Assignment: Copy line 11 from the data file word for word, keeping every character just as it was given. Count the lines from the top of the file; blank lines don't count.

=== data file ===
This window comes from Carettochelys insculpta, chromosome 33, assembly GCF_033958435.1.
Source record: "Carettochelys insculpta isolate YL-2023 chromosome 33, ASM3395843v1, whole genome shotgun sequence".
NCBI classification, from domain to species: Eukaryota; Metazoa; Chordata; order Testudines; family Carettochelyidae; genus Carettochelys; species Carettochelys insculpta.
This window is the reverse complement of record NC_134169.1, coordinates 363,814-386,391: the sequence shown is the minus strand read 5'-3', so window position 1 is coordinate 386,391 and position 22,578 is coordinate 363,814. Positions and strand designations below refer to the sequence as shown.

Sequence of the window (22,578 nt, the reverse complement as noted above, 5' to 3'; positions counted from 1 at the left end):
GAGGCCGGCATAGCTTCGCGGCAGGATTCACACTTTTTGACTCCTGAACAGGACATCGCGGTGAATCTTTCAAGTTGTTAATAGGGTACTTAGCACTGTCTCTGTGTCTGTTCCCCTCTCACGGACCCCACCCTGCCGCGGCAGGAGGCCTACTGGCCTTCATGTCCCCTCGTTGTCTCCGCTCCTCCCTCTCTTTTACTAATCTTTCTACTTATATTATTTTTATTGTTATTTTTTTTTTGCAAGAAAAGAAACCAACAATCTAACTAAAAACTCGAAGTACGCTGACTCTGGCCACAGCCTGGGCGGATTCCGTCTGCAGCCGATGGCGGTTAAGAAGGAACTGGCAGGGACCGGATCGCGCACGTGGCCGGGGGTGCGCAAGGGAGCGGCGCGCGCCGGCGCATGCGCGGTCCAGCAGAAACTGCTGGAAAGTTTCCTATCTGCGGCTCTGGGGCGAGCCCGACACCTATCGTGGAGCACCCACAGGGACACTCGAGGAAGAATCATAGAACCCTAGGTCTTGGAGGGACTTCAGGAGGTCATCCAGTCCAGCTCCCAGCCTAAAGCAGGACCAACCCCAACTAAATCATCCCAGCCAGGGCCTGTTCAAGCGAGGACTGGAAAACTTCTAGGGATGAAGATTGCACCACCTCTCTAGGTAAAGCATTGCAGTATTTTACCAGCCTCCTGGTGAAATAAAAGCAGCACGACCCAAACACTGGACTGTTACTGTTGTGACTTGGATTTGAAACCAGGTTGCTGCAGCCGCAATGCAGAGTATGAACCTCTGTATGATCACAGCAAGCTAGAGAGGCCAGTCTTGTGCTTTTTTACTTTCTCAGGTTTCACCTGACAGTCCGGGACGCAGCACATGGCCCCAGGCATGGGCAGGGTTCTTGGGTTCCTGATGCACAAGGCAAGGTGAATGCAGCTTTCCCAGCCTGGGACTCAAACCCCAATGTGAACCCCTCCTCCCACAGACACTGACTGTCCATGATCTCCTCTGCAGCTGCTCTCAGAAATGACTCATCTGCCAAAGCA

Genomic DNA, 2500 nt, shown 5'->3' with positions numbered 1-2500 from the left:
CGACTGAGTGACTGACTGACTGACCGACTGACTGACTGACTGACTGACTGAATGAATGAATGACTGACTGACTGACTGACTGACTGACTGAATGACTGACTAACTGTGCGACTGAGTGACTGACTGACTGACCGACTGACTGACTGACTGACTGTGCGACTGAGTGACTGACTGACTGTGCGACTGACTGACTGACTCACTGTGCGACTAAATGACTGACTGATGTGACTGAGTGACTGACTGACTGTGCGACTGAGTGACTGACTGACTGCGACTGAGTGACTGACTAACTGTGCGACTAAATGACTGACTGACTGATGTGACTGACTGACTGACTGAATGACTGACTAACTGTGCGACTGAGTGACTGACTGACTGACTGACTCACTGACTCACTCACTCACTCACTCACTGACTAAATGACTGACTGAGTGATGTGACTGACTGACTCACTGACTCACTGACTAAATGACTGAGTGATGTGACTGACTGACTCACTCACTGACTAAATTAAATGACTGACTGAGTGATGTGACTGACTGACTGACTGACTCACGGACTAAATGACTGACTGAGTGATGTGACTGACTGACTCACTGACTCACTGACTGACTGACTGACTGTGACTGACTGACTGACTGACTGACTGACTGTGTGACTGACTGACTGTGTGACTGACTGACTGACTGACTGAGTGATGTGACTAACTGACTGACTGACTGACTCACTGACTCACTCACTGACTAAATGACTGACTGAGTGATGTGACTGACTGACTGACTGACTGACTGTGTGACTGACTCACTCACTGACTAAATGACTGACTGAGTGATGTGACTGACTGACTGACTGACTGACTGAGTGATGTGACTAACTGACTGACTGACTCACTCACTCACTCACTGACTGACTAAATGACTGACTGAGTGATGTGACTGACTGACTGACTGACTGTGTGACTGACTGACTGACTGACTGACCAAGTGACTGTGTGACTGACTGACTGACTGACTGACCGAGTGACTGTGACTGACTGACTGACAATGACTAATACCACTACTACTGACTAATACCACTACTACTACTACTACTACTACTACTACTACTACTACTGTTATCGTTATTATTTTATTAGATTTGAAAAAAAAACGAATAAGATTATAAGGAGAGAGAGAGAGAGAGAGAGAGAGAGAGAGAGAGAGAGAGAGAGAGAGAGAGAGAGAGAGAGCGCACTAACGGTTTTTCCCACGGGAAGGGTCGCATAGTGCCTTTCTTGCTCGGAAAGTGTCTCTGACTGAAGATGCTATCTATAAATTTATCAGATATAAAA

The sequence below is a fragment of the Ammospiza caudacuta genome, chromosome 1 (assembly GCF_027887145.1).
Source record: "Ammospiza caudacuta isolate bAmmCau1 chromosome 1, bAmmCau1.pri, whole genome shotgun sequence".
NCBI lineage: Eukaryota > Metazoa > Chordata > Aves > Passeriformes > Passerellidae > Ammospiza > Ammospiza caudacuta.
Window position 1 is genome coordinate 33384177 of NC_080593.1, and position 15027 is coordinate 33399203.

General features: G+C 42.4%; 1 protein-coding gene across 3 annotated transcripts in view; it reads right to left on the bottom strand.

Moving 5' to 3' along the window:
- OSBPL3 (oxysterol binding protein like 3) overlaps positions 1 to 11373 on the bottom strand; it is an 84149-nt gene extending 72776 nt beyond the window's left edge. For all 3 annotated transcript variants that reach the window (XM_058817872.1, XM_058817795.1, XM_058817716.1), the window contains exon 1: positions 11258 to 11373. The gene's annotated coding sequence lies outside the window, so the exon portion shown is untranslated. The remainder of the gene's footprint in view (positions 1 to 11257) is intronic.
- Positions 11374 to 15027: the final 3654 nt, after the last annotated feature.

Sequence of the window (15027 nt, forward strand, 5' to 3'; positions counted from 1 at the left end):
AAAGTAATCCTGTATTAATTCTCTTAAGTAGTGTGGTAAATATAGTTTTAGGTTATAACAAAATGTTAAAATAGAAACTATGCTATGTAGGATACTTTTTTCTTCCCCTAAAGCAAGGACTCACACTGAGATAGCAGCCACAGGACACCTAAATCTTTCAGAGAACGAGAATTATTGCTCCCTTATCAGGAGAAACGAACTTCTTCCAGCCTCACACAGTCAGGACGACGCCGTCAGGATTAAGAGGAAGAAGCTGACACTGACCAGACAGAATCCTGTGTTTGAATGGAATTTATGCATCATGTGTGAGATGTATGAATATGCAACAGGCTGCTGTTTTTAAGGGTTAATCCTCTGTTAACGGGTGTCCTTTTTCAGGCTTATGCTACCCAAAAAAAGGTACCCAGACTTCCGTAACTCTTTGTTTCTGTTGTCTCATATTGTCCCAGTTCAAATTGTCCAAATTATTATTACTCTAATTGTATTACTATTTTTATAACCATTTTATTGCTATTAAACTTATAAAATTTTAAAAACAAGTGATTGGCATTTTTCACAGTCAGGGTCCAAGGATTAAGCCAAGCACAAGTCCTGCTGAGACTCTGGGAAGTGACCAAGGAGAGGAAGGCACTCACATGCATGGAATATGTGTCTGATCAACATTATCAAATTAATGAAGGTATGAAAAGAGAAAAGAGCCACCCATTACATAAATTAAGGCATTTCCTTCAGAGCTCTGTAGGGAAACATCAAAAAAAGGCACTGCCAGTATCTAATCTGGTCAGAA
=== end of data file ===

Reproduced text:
NCBI lineage: Eukaryota > Metazoa > Chordata > Aves > Passeriformes > Passerellidae > Ammospiza > Ammospiza caudacuta.